The image below shows analytics that only the individual user on Twitter can access, but much of what it shows can be found using other tools.
Analyze Instagram Statistics
It is harder to gain stats about Instagram. But you can still do some research. In the search bar on Instagram, enter a hashtag with the brand name of your competitor. This will provide search results of posts talking about the company.
A lot of results is an indication that this company understands how to grow a brand on Instagram. Paying attention to their posting habits can give you some insight.
Make a note of the number of Instagram followers the company has. Include any details that stand out about its Instagram activity.
Take a Look at Social Media Activity
The next area to explore is the activity of your competition. You want to see how often they post and other details of their social media efforts.
Write down the last time that your competitors posted on each social media network. Determine how frequently they post. Also, find out if they respond to the comments on their posts. Write these details in your notes or spreadsheet.
You will now scroll their feeds on each network and make notes about the type of content that they share. They will likely have a mixture of promotional posts and curated content.
Curated content is simply content that is found on other websites. The brand believes that their followers will enjoy this content.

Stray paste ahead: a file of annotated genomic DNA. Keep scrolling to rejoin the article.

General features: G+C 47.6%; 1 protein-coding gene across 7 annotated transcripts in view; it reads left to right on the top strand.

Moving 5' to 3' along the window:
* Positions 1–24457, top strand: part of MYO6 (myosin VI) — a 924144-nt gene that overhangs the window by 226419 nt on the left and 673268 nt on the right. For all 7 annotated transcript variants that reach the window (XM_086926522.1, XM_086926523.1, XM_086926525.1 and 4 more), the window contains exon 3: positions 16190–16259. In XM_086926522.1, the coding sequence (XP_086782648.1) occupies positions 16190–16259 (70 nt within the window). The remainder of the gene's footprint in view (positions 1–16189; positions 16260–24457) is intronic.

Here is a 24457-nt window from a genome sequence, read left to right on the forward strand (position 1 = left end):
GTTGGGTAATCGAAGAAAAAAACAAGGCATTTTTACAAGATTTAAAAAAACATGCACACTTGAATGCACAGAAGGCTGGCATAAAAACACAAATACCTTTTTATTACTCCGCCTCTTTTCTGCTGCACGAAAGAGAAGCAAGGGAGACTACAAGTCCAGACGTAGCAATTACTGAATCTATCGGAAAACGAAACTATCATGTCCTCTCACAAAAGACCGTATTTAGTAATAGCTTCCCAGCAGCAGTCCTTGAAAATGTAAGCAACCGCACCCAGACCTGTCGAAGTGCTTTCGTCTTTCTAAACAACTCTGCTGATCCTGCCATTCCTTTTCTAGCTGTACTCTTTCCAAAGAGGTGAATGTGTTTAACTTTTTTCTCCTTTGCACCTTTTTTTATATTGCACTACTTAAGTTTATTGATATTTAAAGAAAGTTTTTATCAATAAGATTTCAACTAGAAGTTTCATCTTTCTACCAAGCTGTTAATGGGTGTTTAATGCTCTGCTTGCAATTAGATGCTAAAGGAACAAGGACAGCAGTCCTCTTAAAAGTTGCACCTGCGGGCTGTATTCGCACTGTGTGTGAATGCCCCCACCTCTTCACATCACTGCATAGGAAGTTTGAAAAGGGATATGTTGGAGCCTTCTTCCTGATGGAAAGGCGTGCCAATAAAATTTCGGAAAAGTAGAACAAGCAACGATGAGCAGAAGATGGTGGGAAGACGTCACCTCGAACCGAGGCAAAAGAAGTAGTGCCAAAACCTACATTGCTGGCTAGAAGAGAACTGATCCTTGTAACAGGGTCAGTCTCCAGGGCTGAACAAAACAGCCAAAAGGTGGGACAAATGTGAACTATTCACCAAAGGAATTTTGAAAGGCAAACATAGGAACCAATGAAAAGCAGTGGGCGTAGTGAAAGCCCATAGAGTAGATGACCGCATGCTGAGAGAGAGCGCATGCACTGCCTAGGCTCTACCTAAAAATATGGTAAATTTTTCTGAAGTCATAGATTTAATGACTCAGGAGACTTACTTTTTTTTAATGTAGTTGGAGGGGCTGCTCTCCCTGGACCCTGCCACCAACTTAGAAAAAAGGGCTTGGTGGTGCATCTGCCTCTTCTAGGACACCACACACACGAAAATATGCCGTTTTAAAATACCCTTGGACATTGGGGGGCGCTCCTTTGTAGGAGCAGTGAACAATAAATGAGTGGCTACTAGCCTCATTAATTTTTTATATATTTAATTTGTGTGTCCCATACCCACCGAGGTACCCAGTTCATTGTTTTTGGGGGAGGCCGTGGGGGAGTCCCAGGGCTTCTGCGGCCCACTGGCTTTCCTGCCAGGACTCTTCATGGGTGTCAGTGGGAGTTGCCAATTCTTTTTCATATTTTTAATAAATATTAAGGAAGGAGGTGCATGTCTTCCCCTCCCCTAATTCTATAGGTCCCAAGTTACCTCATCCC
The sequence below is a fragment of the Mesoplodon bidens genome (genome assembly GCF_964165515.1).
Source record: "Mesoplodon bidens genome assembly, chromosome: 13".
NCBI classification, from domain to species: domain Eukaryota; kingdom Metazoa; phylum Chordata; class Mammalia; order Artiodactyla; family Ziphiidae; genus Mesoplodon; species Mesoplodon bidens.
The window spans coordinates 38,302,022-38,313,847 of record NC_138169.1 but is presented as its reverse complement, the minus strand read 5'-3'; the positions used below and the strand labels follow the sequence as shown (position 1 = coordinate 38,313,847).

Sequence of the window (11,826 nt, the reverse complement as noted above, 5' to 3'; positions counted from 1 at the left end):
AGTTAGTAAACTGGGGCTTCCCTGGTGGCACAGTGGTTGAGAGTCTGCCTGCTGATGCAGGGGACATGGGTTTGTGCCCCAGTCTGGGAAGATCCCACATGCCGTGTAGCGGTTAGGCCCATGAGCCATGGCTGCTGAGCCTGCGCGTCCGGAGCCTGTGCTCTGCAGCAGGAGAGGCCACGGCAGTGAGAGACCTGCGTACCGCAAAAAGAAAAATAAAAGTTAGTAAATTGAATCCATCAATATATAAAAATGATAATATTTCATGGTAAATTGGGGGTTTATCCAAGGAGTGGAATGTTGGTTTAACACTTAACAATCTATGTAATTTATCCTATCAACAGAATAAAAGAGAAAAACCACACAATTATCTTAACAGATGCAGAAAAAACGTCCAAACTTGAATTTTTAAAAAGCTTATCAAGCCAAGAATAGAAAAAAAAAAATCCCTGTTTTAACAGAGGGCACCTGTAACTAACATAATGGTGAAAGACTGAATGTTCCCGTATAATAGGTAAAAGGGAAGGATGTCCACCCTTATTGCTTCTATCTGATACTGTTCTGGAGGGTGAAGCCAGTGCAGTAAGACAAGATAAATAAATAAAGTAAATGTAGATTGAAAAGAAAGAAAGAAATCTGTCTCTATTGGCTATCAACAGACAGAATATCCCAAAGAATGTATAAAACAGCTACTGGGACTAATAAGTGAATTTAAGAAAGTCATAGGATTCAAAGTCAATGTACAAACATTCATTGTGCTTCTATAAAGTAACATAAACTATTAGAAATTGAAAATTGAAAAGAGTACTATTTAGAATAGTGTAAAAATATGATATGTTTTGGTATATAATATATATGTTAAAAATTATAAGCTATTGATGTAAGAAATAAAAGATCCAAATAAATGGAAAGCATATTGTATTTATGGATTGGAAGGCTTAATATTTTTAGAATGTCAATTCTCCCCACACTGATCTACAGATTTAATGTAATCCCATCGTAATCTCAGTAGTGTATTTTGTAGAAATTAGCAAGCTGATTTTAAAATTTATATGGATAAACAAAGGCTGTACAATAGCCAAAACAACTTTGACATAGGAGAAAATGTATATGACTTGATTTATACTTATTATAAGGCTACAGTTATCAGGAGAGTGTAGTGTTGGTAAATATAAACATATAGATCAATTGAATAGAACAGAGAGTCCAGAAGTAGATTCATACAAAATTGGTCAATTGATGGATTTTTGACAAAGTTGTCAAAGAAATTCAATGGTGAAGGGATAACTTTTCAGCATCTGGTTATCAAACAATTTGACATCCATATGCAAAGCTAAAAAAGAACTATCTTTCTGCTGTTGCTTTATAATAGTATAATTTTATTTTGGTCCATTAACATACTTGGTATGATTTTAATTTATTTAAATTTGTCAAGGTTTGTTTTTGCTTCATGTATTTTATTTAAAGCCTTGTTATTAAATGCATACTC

Calculate the percentage of promotional posts. To do so, you simply need to answer one question: how many of their last 10 posts were promotional? Multiply the answer by 10. So if they had 3 promotional posts out of the last 10 posts, 30% of their posts are promotional.
Putting It All Together
Now you simply need to determine which competitor has the best performance. You want to mimic what that brand is doing and incorporate it into your own social media strategy.
Go through the following list and write down what worked best for each area:
- Percentage of promotional posts
- Type of curated content
- Frequency of posts
- Responding to user comments
You can build your own strategy based on the research that you performed. You’ll know how frequently you should post new content and what type of content to post. Put this information to use and remain consistent in your posting strategy.
Competitor analysis can be incredibly beneficial. But you will need to repeat this process occasionally. Trends can change and overall public interest can shift. You will want to keep up with changes in your niche market.
Every quarter, you should conduct another analysis of your competition. Not only will doing so help you stay on top of new strategies but you can also verify that your efforts are paying off.
If your social media strategy is not working properly, you need to look at your competition. Perform competitor analysis, looking at their posting habits and overall user engagement. Use these steps to start growing your social media presence.